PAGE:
This 4/20 will be different, at least in Canada.  It will be the first celebration of marijuana since the country made pot legal in October, 2018.  The time passed since the end of prohibition hasn’t been long enough to establish any direct consequences from legalization so far, but one thing has already become painfully clear from Canada’s experiment. When you make pot legal, you make it super, super boring....

Other than new signs at the airport warning the more dull-witted Canadian citizens to dispense of their marijuana in the appropriate receptacles before leaving the country, it was hard to notice any real change after the passage of the marijuana laws.  The pot dispensaries, semi-underground before the end of prohibition, were supposed to disappear, but went on just as before.  They’ve just becoming increasingly polished.  The place where I buy my weed looks like a Pottery Barn, and it was so busy the other day that they gave me one of those buzzers they hand out at Shake Shack to tell you when your order is ready.  I had to wait twenty minutes.

It’s also money that’s making pot boring.  Recently, I went to a champagne-and-hot-wings party — a superb concept, by the way — in a wealthy neighborhood in Toronto, and it felt like half the people attending were in the cannabis industry in one way or another; many of them had transitioned from hedge funds.  Marijuana stocks have overtaken real estate as the standard conversational go-to of Toronto dinner parties.  And you have not understood how banal marijuana can be until you overhear two parents watching their kids at a swimming lesson discuss how I.S.O. 9000 certification affects the marketing efforts for stocks of C.B.D.-extract companies....

Even a few months after legalization, I find myself wondering how much of the pleasure of marijuana came from its illicitness.  When you used to pass around a joint, you were sharing a little naughtiness, a tiny collective experience of rebellion.  Now, at a party, when you a pass around a joint, you’re basically saying let’s go stare at things for a while.  When I see cops on the street today, there is nothing I do that might upset them.  We are on the same side, utterly.  It’s pathetic.

There may still be dangers to marijuana, of course.  The public-health effects of legalization are, as yet, unknown.  Nobody knows whether legalization will lead to higher rates of teen-age mental illness, or to traffic accidents.  But, already, it is unimaginable that marijuana would be made illegal again.  Even with the brief distance of a few months since the end of prohibition, the sheer stupidity of the drug war appears absolute. Marijuana isn’t worth the attention of the police.  It’s not even that good a drug. It wouldn’t be in my top five, anyway.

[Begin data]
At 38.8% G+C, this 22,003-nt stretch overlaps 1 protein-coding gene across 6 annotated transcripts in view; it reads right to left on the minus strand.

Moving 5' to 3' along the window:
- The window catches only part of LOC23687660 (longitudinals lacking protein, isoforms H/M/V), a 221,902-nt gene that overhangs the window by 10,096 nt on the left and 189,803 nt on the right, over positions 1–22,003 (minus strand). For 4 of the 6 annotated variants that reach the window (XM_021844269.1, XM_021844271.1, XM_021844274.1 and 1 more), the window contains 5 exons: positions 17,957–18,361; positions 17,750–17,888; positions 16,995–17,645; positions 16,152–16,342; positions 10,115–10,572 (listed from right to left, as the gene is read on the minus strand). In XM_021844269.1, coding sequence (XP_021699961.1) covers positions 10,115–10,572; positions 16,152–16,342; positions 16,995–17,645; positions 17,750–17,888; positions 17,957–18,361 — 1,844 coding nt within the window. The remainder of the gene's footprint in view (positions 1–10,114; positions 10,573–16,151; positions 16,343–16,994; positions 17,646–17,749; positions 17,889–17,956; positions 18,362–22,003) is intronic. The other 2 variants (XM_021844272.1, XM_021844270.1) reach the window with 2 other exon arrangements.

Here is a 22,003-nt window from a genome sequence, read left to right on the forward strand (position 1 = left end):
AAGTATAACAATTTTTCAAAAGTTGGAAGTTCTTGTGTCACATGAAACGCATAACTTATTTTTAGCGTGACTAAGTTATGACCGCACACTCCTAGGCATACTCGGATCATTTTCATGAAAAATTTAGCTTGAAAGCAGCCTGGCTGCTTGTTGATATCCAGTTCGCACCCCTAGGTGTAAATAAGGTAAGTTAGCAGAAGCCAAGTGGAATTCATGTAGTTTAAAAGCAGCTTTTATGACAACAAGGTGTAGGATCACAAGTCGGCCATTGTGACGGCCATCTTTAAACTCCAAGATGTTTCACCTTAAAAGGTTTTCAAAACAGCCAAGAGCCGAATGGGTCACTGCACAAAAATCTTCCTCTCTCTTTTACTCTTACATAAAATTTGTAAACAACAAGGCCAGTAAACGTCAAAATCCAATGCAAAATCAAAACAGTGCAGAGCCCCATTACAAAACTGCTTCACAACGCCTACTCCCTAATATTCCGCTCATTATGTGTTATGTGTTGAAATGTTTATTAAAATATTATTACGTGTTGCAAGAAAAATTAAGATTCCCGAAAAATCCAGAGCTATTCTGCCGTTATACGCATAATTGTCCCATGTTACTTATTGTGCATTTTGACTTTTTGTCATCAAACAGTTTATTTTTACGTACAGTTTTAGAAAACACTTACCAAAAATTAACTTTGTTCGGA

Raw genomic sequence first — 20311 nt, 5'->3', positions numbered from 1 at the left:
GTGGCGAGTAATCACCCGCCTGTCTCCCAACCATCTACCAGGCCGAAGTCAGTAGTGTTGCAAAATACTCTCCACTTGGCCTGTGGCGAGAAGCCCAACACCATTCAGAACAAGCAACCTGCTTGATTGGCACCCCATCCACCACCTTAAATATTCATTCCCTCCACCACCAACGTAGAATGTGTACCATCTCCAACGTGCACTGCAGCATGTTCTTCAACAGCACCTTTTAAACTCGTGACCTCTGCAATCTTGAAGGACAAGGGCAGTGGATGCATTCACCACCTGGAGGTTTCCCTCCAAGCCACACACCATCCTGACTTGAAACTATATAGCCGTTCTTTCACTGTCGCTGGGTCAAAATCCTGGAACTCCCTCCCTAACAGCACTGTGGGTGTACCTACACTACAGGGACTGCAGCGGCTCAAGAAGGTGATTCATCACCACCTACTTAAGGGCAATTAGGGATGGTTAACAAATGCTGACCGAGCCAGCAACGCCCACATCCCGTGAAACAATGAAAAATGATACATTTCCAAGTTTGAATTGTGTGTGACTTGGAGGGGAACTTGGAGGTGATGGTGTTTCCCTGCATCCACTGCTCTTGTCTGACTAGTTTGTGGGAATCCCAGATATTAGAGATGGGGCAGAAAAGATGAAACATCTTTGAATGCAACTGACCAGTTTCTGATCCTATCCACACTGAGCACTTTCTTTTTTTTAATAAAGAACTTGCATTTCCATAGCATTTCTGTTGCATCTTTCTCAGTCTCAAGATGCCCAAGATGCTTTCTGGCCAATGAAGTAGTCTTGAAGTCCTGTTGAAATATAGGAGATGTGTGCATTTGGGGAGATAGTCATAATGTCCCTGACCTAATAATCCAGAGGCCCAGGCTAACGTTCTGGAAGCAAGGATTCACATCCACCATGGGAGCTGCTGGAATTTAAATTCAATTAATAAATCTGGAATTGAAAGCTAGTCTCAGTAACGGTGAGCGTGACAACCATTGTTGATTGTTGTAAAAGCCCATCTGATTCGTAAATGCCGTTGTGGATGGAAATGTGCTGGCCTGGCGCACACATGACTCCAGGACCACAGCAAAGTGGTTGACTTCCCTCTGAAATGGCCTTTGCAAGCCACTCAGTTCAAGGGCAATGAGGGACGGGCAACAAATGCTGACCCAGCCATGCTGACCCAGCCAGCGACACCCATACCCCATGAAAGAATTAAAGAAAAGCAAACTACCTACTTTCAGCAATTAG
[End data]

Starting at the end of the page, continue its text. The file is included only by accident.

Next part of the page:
One of the most important consequences of marijuana’s legalization is that the drug can now be studied. We might learn how it works and what it does to people. Clinical trials will replace the loose collection of vague anxieties and promotional pseudoscience that have dominated discussions of marijuana up to this point in history.  It will finally be possible to think sensibly about marijuana. And what could be more boring?....

It has to be said, in boredom’s defense, that it’s the cure for a great number of evils.  The cliché holds that America is losing the war on drugs, but it’s not quite accurate. Cocaine and heroin have never been cheaper.  Overdose deaths recently topped car accidents as a more likely cause of death for adults in the United States.  But America is very much winning the war on drugs that are legal: tobacco use has declined sixty-seven per cent since 1965, and drunk-driving fatalities by forty-eight per cent since 1991.  Of course, the way America reduced the use of these drugs wasn’t by killing bad guys and arresting users en masse, but by treating them like social problems with collective solutions.  Yawn.  No one’s going to make a season of “Narcos” out of that.

Canada is proving, once again, the deep political power of boredom: if you want to suck the power and glamour out of drugs, let the government run them.

April 18, 2019 in Business laws and regulatory issues, History of Marijuana Laws in the United States, International Marijuana Laws and Policies, Recreational Marijuana Commentary and Debate | Permalink | Comments (1)

Friday, April 12, 2019

"The Canna(business) of Higher Education"

The title of this post is the title of this paper just posted to SSRN and authored by Shelby Slaven, who is a student at The Ohio State University Moritz College of Law. Here is the paper's abstract: